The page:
Jack is still at the datacentre. He’s just brought all the machines running mailservers back up. The attackers kept trying at the other machines in the meantime, but it doesn’t seem like the attack was refocused. Maybe it’s largely automated?
No attacks on the— oh. The systems are starting to get attacked again, one by one. Annoying. His phone vibrates. It’s an email from his boss. Wants to know why there are still issues. Jack replies with a summary of what’s going on. Only a few of the machines he checked during the “security window” were compromised. He patched those and everything should be safe now. At this point the odds of the attackers compromising more is slim. If they were going to get in they’d have done so already. Either they’re just hoping someone on one of the boxes will majorly goof up, or else…
Or else the attack is a distraction. What else in the datacentre could they be after? Well, they’ve shown an attraction to communications services, mostly email. What can you do with a compromised mailserver?
You can send mail as the people whose accounts are on that server. No, that’s useless. Anyone can send email as anyone else quite easily, no need to hack a datacentre. What else?
You can read people’s email. Of course! Where else would it be really easy to read people’s email? The routers! The routers for the datacentre handle every single piece of data passing to any server, so reading emails from there would be easy.
Jack starts scanning the routers for unusual behaviour. While his scan is running, his phone rings. Who would be calling— oh, maybe it’s her? He is hopeful, but a quick glance at his display shows that it is not her. It’s her best friend.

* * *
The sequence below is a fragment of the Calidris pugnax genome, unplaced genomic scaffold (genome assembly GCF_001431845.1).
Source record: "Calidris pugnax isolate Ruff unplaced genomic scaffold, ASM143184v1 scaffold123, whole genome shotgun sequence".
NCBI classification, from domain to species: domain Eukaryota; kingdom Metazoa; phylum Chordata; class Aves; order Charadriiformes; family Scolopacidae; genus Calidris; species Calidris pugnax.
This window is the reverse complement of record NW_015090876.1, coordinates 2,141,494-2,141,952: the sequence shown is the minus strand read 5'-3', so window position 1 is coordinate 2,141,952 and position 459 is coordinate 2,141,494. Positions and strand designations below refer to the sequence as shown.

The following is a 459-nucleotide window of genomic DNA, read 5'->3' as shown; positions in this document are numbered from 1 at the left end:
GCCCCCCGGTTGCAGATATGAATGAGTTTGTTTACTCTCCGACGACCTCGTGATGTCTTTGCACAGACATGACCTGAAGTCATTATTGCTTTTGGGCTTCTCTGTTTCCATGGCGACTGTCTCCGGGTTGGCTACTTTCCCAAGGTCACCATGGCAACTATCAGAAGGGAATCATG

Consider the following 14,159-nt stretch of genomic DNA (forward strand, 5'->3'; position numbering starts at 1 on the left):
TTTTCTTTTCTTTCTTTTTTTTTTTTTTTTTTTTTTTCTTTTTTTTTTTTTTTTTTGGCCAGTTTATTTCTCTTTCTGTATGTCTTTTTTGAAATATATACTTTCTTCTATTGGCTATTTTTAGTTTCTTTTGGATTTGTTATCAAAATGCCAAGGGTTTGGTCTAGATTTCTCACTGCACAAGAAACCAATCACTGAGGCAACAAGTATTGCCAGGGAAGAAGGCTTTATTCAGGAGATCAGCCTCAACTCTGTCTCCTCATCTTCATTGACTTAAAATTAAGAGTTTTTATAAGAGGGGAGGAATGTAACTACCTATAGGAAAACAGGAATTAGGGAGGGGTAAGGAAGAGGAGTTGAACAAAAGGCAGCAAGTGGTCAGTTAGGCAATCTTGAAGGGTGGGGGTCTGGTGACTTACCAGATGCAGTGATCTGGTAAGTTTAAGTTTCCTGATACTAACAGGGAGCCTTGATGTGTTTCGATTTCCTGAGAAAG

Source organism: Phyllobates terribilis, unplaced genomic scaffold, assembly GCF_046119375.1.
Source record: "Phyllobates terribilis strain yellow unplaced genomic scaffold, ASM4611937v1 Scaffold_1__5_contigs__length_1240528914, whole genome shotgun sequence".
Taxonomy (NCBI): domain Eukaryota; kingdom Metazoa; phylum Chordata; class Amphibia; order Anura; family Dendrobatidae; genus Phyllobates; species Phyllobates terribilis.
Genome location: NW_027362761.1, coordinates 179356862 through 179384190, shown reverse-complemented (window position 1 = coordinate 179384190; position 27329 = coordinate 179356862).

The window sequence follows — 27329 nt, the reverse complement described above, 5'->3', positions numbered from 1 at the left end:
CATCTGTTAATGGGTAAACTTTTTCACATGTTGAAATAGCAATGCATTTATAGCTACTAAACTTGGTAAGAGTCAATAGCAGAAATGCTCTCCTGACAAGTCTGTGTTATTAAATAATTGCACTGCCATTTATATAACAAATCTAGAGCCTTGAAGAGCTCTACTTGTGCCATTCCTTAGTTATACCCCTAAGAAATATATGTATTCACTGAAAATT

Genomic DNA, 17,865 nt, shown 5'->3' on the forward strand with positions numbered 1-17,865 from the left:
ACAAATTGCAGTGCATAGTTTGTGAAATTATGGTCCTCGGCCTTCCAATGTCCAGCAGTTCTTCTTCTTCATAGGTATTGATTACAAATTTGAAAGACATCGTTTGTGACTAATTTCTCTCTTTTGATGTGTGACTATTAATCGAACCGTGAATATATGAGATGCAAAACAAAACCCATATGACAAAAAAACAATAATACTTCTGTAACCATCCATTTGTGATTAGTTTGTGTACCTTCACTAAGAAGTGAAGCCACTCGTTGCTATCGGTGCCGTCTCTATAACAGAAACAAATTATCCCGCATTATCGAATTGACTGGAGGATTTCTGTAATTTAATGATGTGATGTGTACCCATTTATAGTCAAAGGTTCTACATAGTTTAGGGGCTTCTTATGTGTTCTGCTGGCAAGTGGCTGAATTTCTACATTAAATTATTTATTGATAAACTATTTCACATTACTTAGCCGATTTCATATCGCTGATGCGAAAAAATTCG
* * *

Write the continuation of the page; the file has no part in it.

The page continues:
“Hello?” Jack doesn’t know why she’s calling, but he hopes it is on her behalf.
“Ok,” she says, “it has now reached that point. You two have to talk.”
“I tried to call her last night,” Jack defends a little.
“Right. I know. I mean, like, not like that. Talk talk.”
Oh. “I don’t think she wants to see me.”
“See, that’s your problem. You’re dense. Of course she wants to see you.”
“What? But she specifically said—”
“Stop! Stop listening to what she says and start listening to what she needs!”
Jack has heard this kind of rhetoric before. It doesn’t make a lot of sense. Why should he interpret her when it’s much easier for her to just… oh. Because that’s part of the problem. She doesn’t always know what she needs. Just like he doesn’t know just quite why he wants her so badly.
“Has she said she wants to talk to me?”
“Sure, or, sort of. After last night, she knows she wants to fix this.”
“Tell me what to do.”
“Oh no. My meddling part is over. Your turn.”
With that, she hangs up.
His eyes turn to his laptop. Scan still running. Half of the routers have been checked and seem normal. He opens up a chat with Nicnus and Acklas.
09:30 <jjdavis> I called her last night. Her friend called me back this morning.
09:35 <acklas> So, she’s still not speaking to you? Or did you talk to her last night?
09:36 <jjdavis> nono, talked to voicemail. Sounded like a moron. friend thinks I need to meet with her
09:36 <acklas> Looks like nicnus is still asleep. lucky jerk
09:37 <acklas> With the friend? No, with your ex. To get her back.
09:37 <jjdavis> Yes.
09:40 <acklas> How?
09:40 <jjdavis> I don’t know.
The scan is done and Jack is going over the results. There. A single router claims to have been upgraded more recently than all the rest.